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The building where our contact centre is based was evacuated on 13 June. Our contact centre and emails are up and running again, but please be patient as we have limited support available. We’ll do our best to help you if you need to contact us. For more information, read our latest media release.

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Finding ways to improve the safety of our roads is a key focus of our work. We’re constantly seeking out and introducing new activities and initiatives. For example, two current initiatives we’re using to make roads safer are rumble strips that signal to drivers that they are straying from the road, and school safety zones and electronic signs special signs near schools that have particular safety issues.

Rumble strips and route guidance

Driving is a full-time task in which we need to respect all other road users, especially pedestrians and cyclists. However, people sometimes make mistakes, especially when they're tired – such as allowing their vehicles to drift to the left or right of the road, and therefore putting themselves and other road users at risk.

To help prevent accidents happening, we've installed 'rumble strips' along state highway edgelines and centrelines to warn drivers and give them the opportunity to correct the situation before it becomes more dangerous. We take care to install rumble strips in places where they won't affect cyclists or where the noise they generate won't disturb nearby residents.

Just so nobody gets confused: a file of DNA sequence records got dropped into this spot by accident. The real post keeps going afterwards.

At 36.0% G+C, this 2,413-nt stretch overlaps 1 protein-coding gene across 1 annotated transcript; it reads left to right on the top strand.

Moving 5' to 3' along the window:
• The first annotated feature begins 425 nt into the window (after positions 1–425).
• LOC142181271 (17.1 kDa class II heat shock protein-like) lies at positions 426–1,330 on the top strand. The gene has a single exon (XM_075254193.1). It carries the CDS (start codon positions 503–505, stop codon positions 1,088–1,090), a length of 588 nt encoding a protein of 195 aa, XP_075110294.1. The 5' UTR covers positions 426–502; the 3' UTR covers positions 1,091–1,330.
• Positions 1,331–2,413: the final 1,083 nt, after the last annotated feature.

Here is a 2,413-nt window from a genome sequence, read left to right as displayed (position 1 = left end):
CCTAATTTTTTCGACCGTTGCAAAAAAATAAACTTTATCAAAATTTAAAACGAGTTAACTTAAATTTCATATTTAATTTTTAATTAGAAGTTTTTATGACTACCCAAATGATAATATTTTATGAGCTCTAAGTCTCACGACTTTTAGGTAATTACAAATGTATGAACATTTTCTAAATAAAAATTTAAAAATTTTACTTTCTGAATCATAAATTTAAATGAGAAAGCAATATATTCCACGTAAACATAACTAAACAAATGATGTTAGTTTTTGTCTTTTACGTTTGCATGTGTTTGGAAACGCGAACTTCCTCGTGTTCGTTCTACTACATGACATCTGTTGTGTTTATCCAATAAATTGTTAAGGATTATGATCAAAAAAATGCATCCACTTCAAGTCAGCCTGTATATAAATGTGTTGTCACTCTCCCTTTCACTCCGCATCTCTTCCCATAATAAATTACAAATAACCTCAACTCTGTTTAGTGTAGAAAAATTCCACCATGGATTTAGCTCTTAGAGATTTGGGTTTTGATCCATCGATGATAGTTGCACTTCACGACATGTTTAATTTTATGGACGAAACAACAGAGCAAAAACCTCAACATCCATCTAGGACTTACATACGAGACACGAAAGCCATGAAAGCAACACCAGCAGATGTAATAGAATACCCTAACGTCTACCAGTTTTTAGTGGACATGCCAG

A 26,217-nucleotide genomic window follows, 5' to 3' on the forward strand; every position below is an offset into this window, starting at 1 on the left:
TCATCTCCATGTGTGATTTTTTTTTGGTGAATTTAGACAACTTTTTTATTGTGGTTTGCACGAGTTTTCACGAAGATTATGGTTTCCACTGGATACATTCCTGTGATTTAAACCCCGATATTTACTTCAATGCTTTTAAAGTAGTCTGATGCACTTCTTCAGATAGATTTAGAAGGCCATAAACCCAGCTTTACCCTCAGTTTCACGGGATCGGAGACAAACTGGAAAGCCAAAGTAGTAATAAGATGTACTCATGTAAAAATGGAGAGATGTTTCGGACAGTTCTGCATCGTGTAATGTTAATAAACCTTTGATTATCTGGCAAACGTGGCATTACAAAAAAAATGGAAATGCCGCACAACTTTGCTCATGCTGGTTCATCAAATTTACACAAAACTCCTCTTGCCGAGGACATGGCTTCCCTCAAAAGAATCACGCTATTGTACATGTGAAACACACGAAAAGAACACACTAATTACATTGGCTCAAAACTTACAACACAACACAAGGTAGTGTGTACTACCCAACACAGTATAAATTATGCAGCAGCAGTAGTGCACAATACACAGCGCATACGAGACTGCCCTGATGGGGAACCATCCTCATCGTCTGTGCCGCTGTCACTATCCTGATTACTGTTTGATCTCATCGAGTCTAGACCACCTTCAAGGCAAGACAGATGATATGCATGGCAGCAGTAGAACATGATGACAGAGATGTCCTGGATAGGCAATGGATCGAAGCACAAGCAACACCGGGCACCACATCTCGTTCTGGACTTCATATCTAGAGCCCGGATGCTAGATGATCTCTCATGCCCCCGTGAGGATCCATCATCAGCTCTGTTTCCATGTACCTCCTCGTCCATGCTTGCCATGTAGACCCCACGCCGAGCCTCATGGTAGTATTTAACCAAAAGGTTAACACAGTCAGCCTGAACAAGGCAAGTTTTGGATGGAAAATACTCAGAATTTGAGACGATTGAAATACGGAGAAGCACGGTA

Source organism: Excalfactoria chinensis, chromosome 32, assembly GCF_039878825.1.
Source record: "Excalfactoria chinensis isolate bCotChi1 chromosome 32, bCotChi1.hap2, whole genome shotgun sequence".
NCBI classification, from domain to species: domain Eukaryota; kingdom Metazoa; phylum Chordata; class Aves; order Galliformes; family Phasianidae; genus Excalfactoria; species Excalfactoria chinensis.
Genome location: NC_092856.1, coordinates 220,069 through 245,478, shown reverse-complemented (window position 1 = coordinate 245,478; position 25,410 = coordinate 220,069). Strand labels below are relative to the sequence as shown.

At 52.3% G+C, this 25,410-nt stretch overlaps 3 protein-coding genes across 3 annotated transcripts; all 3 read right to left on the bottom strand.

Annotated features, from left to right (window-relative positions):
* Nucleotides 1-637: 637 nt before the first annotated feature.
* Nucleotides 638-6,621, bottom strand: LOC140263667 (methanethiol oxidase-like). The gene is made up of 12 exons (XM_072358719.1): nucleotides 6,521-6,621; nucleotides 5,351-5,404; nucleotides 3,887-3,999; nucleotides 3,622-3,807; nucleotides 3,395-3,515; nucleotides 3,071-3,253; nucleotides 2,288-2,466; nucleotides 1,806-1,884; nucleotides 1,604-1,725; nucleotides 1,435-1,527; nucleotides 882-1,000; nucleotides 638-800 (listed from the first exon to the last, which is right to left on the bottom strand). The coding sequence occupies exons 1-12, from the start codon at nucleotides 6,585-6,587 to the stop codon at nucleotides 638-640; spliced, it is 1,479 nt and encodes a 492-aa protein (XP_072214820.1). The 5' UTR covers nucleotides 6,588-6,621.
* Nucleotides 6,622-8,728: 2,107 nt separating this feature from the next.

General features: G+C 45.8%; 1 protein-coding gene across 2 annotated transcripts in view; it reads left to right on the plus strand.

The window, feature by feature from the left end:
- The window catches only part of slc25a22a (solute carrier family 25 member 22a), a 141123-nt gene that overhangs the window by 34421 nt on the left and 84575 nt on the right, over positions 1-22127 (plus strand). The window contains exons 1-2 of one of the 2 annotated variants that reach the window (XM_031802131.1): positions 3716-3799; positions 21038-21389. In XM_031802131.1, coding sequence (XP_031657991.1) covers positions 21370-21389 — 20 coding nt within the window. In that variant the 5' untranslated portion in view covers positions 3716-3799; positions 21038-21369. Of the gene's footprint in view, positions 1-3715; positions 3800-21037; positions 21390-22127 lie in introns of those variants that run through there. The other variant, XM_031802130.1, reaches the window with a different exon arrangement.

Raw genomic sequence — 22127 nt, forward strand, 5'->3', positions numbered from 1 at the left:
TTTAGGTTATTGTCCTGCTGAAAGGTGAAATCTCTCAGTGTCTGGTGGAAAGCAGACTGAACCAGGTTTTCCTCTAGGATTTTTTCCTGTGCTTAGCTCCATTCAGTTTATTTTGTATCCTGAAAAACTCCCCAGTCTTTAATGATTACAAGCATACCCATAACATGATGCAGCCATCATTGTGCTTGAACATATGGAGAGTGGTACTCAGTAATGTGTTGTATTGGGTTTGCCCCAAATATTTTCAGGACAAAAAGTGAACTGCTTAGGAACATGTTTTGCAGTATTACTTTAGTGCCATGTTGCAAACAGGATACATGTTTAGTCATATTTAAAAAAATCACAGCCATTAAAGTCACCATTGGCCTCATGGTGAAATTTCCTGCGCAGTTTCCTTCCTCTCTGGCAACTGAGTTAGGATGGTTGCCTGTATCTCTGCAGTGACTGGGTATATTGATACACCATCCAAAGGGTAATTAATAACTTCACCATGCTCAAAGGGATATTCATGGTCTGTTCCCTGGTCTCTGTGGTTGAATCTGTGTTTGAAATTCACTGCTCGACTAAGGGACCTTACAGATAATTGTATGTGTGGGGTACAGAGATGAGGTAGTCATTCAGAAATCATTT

Learn more about our plans to extend rumble strips to a greater number of highways.

School safety zones and electronic signs

As part of our work in protecting the safety of children using roads and footpaths, special zones and signs can now be installed near schools with particular safety issues.

 These include:

  • in urban areas, introduction of short 40km/h speed zones (note that local bylaws are required for these)

  • in isolated rural areas, electronic 'children' warning signs, activated for a short period before and after school (to replace the usual fixed signs)

  • signs that measure vehicles' speed and provide feedback to drivers on that speed

  • intelligent electronic warning signs, which alert drivers to other hazardous situations that require their attention – for example, signs triggered by electronic detectors that warn of hidden queues ahead

  • curve warning signs, which detect the speed of approaching vehicles and flash an alert if the speed is above the safe level for that particular curve. Their use is reserved for rare situations where all the usual techniques have been tried but the difficulty of the curve means that crashes are still happening.

Learn about what we're doing to make state highways safer for all road users by:

Read about our rural school speed management trial [PDF, 1.2 MB]

Rural intersection activated warning signs (RIAWS)

Safety improvements on high-risk rural roads and at high-risk intersections are a key area of focus for Safer Journeys. The greatest proportion of intersection crashes within high-speed environments are crossing or turning crashes between two vehicles. The RIAWS trial is based on a concept successfully developed in Sweden. New signs will: 

  • alert passing motorists to the fact that a vehicle is approaching from a side road

  • reduce speed limits to 70km/h near rural intersections. The reduced speed limits will only operate at times when traffic is approaching from the side road or turning right into the side road.

Read our rural intersection activated warning signs information sheet [PDF, 98 KB] 

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